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Emergency contact lists: What information do babysitters and nannies need to have?

As a babysitter or nanny, your ultimate priority is the children's safety. Here's what to ask families to include on their emergency lists.

Emergency Contact Lists: What Information Do Babysitters Need to Have?

Emergency lists are needed for just that — an emergency. As a babysitter or nanny, it’s your responsibility to be prepared for emergency situations, so if a family doesn’t provide an emergency list, request one. If you’re a professional nanny, emergency information should be with you at all times. If you’re a babysitter, ask the family you work for to show you where you can find their emergency information.

What emergency numbers should a babysitter or nanny have?

Here’s what should be included in an emergency list:

1. Parents’ preferred phone numbers

Include the parent or parents’ cell phone and work numbers and ask them how to best reach them in an emergency, whether by calling their work or cell, texting their cell or calling their main work line or receptionist. Parents may need you to text them if their company does not allow calls during the day. In general, texting might be the fastest way to reach them or to communicate non-emergency changes in the kids’ routines, such as updates on cancelled soccer practices. 

2. Children’s doctors’ information

It’s important to have the number of the children’s health care provider, as well as other health professionals. List each doctor’s name (include specialists, therapists, etc.), location and phone number. This information should be kept at the family’s home on their fridge, as well as on the list of emergency contacts that you carry with you.

3. Allergy information 

Does the child have any allergies? It’s one of the first questions EMTs and emergency room nurses will ask. Your emergency list should include each child’s medical and food allergies, as well as any others they may have.

4. Children’s medications

List any medication that the children may be taking. Include the name of each medicine, the dosage, how many times a day, and what time (morning, noon, or night) they take it. In the case of emergency care, doctors — or anyone administering medication — will need to know what other medications the children have in their systems.

5. A backup contact

Ask the parent for the name of a trusted neighbor, relative or friend in the area who can help out in an emergency. If the parents can’t be reached, the next phone call should be to this adult. The phone number(s) and address (if nearby), along with the relationship to the child, should be included for this contact. You should also ensure that this person has your phone number in their contact list so they know to answer your calls.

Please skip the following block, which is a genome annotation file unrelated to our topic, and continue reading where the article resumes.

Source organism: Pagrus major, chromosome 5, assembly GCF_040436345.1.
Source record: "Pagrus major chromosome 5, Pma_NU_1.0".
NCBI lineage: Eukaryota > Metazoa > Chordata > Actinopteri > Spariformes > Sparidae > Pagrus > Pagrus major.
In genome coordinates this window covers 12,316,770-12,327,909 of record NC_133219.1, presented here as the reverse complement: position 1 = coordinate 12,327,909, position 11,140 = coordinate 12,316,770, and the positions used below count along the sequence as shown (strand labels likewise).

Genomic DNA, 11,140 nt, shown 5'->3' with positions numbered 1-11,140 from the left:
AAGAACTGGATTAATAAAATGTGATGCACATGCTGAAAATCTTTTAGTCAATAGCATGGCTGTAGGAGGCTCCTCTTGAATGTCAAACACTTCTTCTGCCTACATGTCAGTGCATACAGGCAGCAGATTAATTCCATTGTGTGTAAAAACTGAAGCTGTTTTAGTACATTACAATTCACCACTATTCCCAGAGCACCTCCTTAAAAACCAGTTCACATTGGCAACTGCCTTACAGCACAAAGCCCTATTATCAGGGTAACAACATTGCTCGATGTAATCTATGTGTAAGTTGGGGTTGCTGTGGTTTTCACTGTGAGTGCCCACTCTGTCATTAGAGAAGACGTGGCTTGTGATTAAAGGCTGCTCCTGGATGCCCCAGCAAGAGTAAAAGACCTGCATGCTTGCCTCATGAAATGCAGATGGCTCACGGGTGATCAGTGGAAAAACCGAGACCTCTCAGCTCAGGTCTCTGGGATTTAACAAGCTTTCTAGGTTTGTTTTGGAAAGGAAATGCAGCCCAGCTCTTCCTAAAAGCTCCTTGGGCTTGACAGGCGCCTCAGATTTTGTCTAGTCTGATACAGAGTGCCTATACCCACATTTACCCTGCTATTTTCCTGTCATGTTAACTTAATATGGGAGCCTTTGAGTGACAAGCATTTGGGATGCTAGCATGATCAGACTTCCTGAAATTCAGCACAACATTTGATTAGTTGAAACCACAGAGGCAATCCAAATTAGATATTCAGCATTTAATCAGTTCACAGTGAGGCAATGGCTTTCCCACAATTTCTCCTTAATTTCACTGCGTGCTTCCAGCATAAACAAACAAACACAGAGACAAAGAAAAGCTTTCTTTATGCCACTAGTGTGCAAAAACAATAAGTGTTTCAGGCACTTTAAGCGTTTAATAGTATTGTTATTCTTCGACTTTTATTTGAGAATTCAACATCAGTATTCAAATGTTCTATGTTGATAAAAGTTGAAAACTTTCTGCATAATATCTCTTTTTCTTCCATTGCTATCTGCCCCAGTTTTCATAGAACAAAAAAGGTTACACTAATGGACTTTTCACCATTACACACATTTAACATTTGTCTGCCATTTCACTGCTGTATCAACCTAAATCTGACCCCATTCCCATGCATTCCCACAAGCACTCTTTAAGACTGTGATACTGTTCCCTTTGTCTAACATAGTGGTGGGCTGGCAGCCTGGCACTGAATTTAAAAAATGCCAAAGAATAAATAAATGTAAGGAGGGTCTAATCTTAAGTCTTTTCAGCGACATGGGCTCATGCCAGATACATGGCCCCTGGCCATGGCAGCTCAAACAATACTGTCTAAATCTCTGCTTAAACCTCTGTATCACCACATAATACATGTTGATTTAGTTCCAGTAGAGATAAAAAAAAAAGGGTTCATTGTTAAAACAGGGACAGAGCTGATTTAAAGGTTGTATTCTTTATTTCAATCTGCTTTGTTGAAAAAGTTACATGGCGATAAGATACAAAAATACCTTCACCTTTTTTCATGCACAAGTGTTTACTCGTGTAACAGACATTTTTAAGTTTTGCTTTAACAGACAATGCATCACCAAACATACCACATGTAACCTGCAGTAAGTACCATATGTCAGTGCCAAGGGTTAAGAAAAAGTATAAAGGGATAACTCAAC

6. Emergency phone numbers 

Along with 911, list the city’s fire department, police department and Poison Control helpline, among others.

What emergency numbers should a nanny or sitter who drives kids also have?

If you’re a full-time nanny, or if you drive kids to different places while you babysit, it’s also important to have:

1. Medical authorization form 

There are a number of resources for this, from formal templates to handwritten notes. Make sure the form includes the name of the children, your name and the name of the parents, along with their contact information. Also make sure that the parents list what sort of decisions you can make, including ER care and medications, until they can make it to your location.

2. Insurance information

The parents should have an extra insurance card or proof of insurance for you to access. This will help in case of a major emergency when EMTs must be called, or if you must rush to the ER with a child. In some cases, a family may even add you as an authorized person who can make insurance requests.

3. Car insurance coverage 

If you have permission, you might need to drive the children in the family car or in your own car. Either way, you need to have coverage as a driver, along with written proof that you are the caregiver in charge of the kids. This should be kept with the car registration. In case of an accident, this ensures that EMTs understand the situation and react accordingly.

4. Emergency plans 

Ask the family if they have a meet-up location in case of a fire, earthquake or other emergency. Some families choose a mailbox at the end of the driveway if it’s a good distance from the house. Other families may choose a neighbor’s house or other nearby safe spot (e.g., a park, post office, library, etc.) Make sure older children understand the plan and know how to carry it out if anything happens.

The American Red Cross has this Family Disaster Plan template you can use as a starter for your emergency plan.

If you’re a nanny who frequently goes places with the children, keep this information in your wallet or bag so that you have it with you at all times. For babysitters, some families will have a small notebook or folder with the information that you should take with you if you leave the house with the children. You can also print this Child Care Emergency Checklist to use as well.

It’s also important that a babysitter or nanny provides the family they work for with emergency information, too. List your phone numbers, your address, your parents’ phone numbers, and a possible backup babysitter the family can contact in case you are unexpectedly unavailable. If you have any allergies or medical conditions, you should disclose that to the family in case of a medical event.


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